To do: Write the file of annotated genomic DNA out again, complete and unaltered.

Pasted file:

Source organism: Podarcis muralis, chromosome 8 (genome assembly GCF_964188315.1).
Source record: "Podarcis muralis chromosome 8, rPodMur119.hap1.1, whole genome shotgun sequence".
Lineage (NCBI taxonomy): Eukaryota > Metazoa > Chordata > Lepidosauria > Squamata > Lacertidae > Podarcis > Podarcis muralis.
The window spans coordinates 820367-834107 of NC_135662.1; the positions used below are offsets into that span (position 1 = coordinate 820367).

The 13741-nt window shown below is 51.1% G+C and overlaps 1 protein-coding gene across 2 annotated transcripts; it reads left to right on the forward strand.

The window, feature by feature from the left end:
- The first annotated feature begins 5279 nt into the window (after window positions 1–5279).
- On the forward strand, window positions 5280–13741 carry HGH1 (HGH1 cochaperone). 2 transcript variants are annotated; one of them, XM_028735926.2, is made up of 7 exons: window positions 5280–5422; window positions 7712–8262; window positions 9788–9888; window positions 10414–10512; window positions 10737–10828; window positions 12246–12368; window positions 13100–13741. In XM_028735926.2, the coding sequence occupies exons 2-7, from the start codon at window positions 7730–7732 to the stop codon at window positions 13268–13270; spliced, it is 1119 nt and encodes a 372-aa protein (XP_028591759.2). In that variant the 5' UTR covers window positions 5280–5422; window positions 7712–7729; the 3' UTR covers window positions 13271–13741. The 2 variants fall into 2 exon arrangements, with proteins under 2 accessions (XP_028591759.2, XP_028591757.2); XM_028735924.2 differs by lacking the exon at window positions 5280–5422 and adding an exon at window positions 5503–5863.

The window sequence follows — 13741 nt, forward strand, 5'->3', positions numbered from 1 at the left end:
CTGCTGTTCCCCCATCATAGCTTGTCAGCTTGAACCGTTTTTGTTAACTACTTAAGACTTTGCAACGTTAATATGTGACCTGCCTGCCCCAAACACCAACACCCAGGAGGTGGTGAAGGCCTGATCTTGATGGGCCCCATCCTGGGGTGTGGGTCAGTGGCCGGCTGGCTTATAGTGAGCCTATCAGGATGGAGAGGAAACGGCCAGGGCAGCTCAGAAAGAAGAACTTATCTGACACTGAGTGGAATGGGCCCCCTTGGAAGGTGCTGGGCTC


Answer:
Source organism: Podarcis muralis, chromosome 8 (genome assembly GCF_964188315.1).
Source record: "Podarcis muralis chromosome 8, rPodMur119.hap1.1, whole genome shotgun sequence".
Lineage (NCBI taxonomy): Eukaryota > Metazoa > Chordata > Lepidosauria > Squamata > Lacertidae > Podarcis > Podarcis muralis.
The window spans coordinates 820367-834107 of NC_135662.1; the positions used below are offsets into that span (position 1 = coordinate 820367).

The 13741-nt window shown below is 51.1% G+C and overlaps 1 protein-coding gene across 2 annotated transcripts; it reads left to right on the forward strand.

The window, feature by feature from the left end:
- The first annotated feature begins 5279 nt into the window (after window positions 1–5279).
- On the forward strand, window positions 5280–13741 carry HGH1 (HGH1 cochaperone). 2 transcript variants are annotated; one of them, XM_028735926.2, is made up of 7 exons: window positions 5280–5422; window positions 7712–8262; window positions 9788–9888; window positions 10414–10512; window positions 10737–10828; window positions 12246–12368; window positions 13100–13741. In XM_028735926.2, the coding sequence occupies exons 2-7, from the start codon at window positions 7730–7732 to the stop codon at window positions 13268–13270; spliced, it is 1119 nt and encodes a 372-aa protein (XP_028591759.2). In that variant the 5' UTR covers window positions 5280–5422; window positions 7712–7729; the 3' UTR covers window positions 13271–13741. The 2 variants fall into 2 exon arrangements, with proteins under 2 accessions (XP_028591759.2, XP_028591757.2); XM_028735924.2 differs by lacking the exon at window positions 5280–5422 and adding an exon at window positions 5503–5863.

The window sequence follows — 13741 nt, forward strand, 5'->3', positions numbered from 1 at the left end:
CTGCTGTTCCCCCATCATAGCTTGTCAGCTTGAACCGTTTTTGTTAACTACTTAAGACTTTGCAACGTTAATATGTGACCTGCCTGCCCCAAACACCAACACCCAGGAGGTGGTGAAGGCCTGATCTTGATGGGCCCCATCCTGGGGTGTGGGTCAGTGGCCGGCTGGCTTATAGTGAGCCTATCAGGATGGAGAGGAAACGGCCAGGGCAGCTCAGAAAGAAGAACTTATCTGACACTGAGTGGAATGGGCCCCCTTGGAAGGTGCTGGGCTC